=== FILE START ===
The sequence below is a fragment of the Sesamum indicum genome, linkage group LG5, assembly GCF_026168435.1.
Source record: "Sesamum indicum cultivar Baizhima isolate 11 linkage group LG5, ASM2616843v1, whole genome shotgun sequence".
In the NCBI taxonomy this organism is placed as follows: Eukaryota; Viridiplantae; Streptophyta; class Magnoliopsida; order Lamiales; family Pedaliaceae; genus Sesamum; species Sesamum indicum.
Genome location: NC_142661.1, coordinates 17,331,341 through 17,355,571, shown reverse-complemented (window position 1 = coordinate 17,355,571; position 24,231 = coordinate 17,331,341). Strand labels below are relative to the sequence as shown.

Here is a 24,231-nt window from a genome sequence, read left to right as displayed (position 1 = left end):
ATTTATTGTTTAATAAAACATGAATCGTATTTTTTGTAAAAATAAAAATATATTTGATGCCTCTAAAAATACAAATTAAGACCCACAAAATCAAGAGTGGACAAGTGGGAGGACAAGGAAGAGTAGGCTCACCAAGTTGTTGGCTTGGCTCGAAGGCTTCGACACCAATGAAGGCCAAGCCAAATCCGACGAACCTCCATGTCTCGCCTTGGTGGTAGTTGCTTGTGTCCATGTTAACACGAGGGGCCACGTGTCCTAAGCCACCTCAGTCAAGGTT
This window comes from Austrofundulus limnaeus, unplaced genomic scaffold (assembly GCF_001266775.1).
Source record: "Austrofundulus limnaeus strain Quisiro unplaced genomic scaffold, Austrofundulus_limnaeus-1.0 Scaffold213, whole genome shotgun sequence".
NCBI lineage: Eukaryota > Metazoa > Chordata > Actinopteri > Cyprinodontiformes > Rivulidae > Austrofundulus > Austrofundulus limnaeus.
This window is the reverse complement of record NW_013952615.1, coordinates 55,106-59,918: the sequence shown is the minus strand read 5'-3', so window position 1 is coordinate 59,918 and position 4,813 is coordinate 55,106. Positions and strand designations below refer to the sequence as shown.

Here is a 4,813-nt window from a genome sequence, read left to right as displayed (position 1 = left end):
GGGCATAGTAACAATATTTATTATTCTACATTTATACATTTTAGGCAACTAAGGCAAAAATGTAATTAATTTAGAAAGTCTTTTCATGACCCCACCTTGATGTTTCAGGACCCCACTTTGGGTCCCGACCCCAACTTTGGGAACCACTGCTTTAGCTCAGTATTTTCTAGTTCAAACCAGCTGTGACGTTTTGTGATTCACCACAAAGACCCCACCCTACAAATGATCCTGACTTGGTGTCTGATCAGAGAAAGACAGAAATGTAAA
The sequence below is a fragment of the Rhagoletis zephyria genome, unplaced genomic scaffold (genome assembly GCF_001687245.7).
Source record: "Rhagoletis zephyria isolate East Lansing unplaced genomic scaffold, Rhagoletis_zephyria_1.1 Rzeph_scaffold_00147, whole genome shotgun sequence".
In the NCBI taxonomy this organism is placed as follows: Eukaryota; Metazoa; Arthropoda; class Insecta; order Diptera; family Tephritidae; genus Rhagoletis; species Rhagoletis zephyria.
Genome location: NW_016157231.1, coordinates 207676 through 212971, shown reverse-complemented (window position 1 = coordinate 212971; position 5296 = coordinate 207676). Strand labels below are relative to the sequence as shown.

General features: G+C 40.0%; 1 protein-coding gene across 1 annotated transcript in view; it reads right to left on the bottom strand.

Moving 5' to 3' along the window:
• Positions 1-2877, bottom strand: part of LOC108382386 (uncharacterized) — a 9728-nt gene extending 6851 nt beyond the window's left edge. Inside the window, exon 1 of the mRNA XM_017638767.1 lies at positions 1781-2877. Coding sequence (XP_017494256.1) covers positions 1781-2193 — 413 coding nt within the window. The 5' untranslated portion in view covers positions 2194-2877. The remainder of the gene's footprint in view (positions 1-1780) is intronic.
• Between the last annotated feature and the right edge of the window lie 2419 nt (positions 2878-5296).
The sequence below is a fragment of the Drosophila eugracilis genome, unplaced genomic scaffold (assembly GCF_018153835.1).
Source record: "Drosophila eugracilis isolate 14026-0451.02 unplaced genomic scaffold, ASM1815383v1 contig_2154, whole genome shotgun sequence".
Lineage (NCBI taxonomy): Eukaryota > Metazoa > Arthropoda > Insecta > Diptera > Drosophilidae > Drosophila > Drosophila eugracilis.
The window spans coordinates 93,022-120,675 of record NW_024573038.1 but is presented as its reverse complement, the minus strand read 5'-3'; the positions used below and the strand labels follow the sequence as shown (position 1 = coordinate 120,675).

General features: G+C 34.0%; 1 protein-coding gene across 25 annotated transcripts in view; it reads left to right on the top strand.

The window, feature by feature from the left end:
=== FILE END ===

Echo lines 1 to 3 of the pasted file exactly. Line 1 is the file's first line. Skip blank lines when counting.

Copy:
The sequence below is a fragment of the Sesamum indicum genome, linkage group LG5, assembly GCF_026168435.1.
Source record: "Sesamum indicum cultivar Baizhima isolate 11 linkage group LG5, ASM2616843v1, whole genome shotgun sequence".
In the NCBI taxonomy this organism is placed as follows: Eukaryota; Viridiplantae; Streptophyta; class Magnoliopsida; order Lamiales; family Pedaliaceae; genus Sesamum; species Sesamum indicum.